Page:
Albeit the stars would have had to allign pretty well for this to happen and if it did I'm giving Hooker a pretty favorable prediction.  But I'd say no matter what, the chances of a significant Union victory after the What If loss at Antietam would be about 4 to 1 against.  Not that far off, though.

I dunno, I've always thought about this.  Let me know what you guys think.

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#12    questionmark

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Posted 19 July 2007 - 10:50 AM

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The big question would the confederates in WWI and/or even a WWII sided with Germany? Hmmm. I don't know?


I doubt it, you have to remember that the US entered the war after the sinking of the Lusitania, which was transporting manufactured goods from the US to England. Industrialization in the US would have had a severe drawback if slavery would have been upheld. Slaves don't make good industrial workers.

So, I doubt it.

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#13    questionmark

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Posted 19 July 2007 - 12:52 PM

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IF...  the agriculturally based Confedarcy defeated the industrial North and continued to develop, the British would look to them as a threat.  While Germany was a growing threat in Europe.

Would Germany allied with them? a good question...  If Hitler combined forces scientifically and joined militaries. They would threatened the world, and I don't think Russia or China would of stop them. IMHO and taken with a grain of salt.


The point you are not getting is that there would have been no Hitler. Germany would have eventually surrendered in WWI, but a year or so later. The Versailles treaty would have been totally different with both the allies and the Germans being on the ground. There would have been no occupation of the Rhineland due to lack of forces/will. All that would have kept the Kaiser in Power. Instead of Hitler there would have been a Wilhelm III after Wilhelm II. Given the political spectrum under the Kaiser the NSDAP would not have a chance- much less absolute power.

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Edited by questionmark, 19 July 2007 - 12:53 PM.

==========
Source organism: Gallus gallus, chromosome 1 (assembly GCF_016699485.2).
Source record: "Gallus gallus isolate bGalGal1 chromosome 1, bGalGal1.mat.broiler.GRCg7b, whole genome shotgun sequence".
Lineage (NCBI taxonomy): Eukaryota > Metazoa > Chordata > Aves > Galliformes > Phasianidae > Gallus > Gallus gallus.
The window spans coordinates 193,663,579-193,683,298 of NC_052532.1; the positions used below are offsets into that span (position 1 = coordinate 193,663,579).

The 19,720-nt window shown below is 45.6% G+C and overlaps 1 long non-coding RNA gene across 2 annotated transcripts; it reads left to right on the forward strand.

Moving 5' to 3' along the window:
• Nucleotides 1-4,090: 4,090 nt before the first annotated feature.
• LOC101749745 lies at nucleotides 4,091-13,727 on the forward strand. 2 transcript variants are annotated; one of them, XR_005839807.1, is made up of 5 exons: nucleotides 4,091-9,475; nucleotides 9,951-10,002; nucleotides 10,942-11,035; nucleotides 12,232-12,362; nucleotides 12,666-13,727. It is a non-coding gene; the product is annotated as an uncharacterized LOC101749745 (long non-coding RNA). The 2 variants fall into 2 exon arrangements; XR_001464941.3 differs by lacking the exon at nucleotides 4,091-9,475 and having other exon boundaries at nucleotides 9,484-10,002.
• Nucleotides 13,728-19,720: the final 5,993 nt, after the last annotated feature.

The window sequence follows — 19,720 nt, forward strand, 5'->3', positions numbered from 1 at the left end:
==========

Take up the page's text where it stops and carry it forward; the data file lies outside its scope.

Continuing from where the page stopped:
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#14    Harmon-E Cherry

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Posted 19 July 2007 - 01:25 PM

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I doubt it, you have to remember that the US entered the war after the sinking of the Lusitania, which was transporting manufactured goods from the US to England. Industrialization in the US would have had a severe drawback if slavery would have been upheld. Slaves don't make good industrial workers.

So, I doubt it.


The sinking of the Lusitania was a pretext for the United States to enter the war.  The assassination of Archduke Franz Ferdinand, heir to the Austrian-Hungarian throne, was the pretext that precipitated the war in Europe.  The real cause was that the world changed so rapidly during the 19th century.  Countries relationships to each other were drastically altered by the increased ease of transportation.  Industrialization had drastically changed the lifestyles of the middle class (mass production allowed them to own more).  Old political alliances no longer made sense because the commercial needs of the various countries had changed.

The western world was headed for war, and the specific incidents that triggered it aren't the true causes of the conflict.  The Union had gone through these changes too.  They were connected to Europe on all sorts of levels and it was inevitable that they'd be dragged into the war.  It's hard to know what would have happened in the case of the Confederacy.  Their society worked on the medieval feudal system, so they wouldn't have experienced the psychological trauma of modernization (assuming that they continued with their agricultural system).  The Confederacy would not have had much to offer Germany.  The fact that they were next to the Union and would be transporting their goods across an ocean would have been a huge problem.  Northern airplanes could have easily taken their ports out.  They didn't have the materials (metal) to have an airforce.

Edited by Harmon-E Cherry, 19 July 2007 - 01:27 PM.

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#15    Harmon-E Cherry

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Posted 19 July 2007 - 01:30 PM

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laugh.gif   How about a German with a Southern accent. Can you imagine.


LOL.  I lived in Bavaria for a while and took Berlitz German courses.  Before that, I lived in South Carolina.  The result was an auditory train wreck.

Edited by Harmon-E Cherry, 19 July 2007 - 01:31 PM.